Field Notes
U.S. Fish & Wildlife Service
Field Notes Entry   
CNO-Hosted Conservation Symposium Provides Exchange of Ideas on Species, Habitat and People.
California-Nevada Offices , June 27, 2006
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In conjunction with the Society for Conservation Biology’s 20th Annual Meeting, Conservation without Borders, the CNO office hosted its first annual Conservation Symposium in San Jose.


The symposium was an opportunity for program leaders, project leaders, and others to exchange ideas and share successes. “Our finest resource is our people,” said CNO Manager Steve Thompson in his welcome. “It is important for us to come together to talk about what works and what doesn’t. Sharing our knowledge, especially as it relates to species, habitat, people and partnerships, accelerates and improves conservation on the ground.”


Attended by more than 100 employees, the symposium featured 17 conservation stories from California, Nevada and the Klamath Basin. A special presentation was made by Deputy Director Marshall Jones, during which he complimented presenters on their conservation achievements and spent time answering questions.


Responding to questions about the future of the agency and how to continue the Service’s mission, Mr. Jones stated, “Each of us needs to think about who will continue our work, whether we are retiring, or simply taking a new position within or outside of the Service. Each of us needs to help recruit and retain employees committed to conservation.”


When asked to comment on the issue of advocacy versus science, a theme discussed during the Society for Conservation Biology’s meeting, Jones stated, “Our scientific credibility is the foundation of everything that is the Fish and Wildlife Service. It is our credibility that allows us to perform our mission, and if we lose it we lose everything.”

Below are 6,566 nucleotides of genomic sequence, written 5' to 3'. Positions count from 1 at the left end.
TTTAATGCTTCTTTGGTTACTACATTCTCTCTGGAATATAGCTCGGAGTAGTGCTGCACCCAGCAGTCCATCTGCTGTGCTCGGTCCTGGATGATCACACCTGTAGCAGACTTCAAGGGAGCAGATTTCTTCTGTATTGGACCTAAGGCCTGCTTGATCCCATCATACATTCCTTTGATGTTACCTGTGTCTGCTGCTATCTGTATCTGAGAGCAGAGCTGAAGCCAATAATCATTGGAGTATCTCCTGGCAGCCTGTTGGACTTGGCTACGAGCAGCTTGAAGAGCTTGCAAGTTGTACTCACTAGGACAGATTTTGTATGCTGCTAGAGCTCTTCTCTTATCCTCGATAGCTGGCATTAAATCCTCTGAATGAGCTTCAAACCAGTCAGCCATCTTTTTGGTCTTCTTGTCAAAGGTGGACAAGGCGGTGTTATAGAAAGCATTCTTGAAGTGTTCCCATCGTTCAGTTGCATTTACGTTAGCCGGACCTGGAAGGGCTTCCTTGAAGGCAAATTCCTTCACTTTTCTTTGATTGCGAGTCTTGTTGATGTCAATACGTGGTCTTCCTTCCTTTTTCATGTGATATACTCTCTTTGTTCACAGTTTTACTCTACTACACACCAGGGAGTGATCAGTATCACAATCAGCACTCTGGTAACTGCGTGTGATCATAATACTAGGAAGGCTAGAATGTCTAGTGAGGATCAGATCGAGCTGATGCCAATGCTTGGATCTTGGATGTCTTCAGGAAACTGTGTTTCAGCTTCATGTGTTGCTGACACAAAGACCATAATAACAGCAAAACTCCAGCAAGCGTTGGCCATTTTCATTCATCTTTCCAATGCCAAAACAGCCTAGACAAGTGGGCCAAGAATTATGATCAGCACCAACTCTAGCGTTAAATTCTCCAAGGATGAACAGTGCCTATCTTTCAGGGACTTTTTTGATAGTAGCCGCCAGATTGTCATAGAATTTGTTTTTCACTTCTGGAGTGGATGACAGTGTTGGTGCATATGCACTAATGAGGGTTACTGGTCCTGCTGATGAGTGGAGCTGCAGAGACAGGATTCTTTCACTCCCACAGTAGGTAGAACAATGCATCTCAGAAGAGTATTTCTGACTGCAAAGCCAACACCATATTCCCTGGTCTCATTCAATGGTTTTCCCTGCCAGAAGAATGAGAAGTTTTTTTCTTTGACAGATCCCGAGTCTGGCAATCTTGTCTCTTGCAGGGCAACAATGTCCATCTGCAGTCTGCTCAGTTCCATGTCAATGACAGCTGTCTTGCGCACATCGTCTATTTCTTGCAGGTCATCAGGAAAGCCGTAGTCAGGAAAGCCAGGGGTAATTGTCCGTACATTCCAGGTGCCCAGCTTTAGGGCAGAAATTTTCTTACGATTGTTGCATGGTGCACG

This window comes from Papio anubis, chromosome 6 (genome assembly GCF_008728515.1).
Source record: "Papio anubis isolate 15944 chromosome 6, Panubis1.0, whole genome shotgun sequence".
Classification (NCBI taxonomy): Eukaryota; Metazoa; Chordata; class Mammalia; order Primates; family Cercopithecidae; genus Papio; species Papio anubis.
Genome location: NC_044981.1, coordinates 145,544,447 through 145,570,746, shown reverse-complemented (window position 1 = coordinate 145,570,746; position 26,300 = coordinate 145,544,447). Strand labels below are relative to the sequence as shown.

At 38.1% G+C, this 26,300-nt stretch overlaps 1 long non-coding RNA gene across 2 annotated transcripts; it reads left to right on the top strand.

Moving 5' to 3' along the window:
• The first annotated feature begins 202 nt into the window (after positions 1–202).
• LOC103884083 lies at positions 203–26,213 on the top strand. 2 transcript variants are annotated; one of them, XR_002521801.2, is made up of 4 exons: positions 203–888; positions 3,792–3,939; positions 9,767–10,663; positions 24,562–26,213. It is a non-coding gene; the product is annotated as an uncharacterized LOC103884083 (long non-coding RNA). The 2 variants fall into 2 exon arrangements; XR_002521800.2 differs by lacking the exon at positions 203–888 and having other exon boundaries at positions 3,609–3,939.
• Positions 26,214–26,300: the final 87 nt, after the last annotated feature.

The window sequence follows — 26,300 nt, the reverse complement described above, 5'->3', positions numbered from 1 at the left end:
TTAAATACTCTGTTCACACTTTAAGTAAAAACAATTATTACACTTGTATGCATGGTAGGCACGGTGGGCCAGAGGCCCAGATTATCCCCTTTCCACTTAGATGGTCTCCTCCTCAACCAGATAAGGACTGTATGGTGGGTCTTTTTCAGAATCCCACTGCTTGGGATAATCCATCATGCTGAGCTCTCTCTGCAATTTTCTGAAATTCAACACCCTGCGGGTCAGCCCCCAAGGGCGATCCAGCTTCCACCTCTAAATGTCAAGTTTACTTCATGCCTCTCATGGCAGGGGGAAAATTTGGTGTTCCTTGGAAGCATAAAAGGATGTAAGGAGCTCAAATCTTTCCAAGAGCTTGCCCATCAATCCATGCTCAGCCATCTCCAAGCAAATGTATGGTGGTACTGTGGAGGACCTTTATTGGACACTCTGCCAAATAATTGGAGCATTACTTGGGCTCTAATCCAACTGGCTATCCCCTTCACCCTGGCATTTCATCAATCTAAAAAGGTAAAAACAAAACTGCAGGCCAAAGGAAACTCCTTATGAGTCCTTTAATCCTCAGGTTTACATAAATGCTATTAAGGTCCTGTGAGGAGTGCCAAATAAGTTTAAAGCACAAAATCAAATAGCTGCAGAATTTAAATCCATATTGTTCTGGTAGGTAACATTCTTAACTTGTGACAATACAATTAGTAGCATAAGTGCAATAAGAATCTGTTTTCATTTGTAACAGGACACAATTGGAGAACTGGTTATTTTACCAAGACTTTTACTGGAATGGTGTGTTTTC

Speakers presenting at the symposium addressed a wide array of topics ranging from endangered species and water issues, to outreach efforts promoting the Service’s mission at public events.  Chosen from more than 45 submissions, the following presentation were included in the day’s agenda.


-         The California Condor: Historic Decline and Subsequent Recovery Efforts in California

-         Cui-ui Recovery: An Endangered Species Act Success Story

-         Public and Private Partnerships and their Role in the Recovery of the Riparian Brush Rabbit

-         Aleutian Cackling Goose Conservation Success and Current Challenges

-         Sacramento River Winter Chinook Salmon: Moving Towards Recovery

-         Santa Rosa Plain Conservation Strategy

-         Fish Disease Issues in the Lower Klamath River Basin

-         Hazard Analysis and Critical Control Point Planning as Conservation in Practice: A tool for preventing and managing invasive species across FWS programs.

-         A Conservation Approach for Restoring Wildflower Natural Diversity to Great Valley Grasslands

-         Clear Creek Restoration and Monitoring

-         Conserving California Central Valley Resources Through CALFED’s Ecosystem Restoration Program and the Role of FWS

-         Regional Habitat Conservation Planning: Lessons Learned from Southern California Plans

-         “Recovery Plans” for Rare Non-listed Species

-         Invasive Species Inventory and Monitoring with Volunteers on San Luis National Wildlife Refuge Complex

-         Local Community-based Watershed Restoration: The Upper Klamath Basin Experience

-         Integrating Wetlands into Commercial Crop Rotations in the Upper Klamath Basin of Northern California and Southern Oregon

-         Reaching Out to the Other 99.997% of Americans


After each presentation, time was allotted for questions and discussion. The exchange of ideas and information was the purpose of the event, and the purpose was realized. In his concluding remarks Mr. Thompson echoed the sentiments of many symposium participants. “It is difficult to take the time, but by sharing these stories we inspire each other. We learn how to work smarter, build trust with landowners, use partnerships and strengthen our science. It can’t help but make you proud.” CNO is planning to make the symposium an annual event.

Contact Info: Scott Flaherty, , Scott_Flaherty@fws.gov
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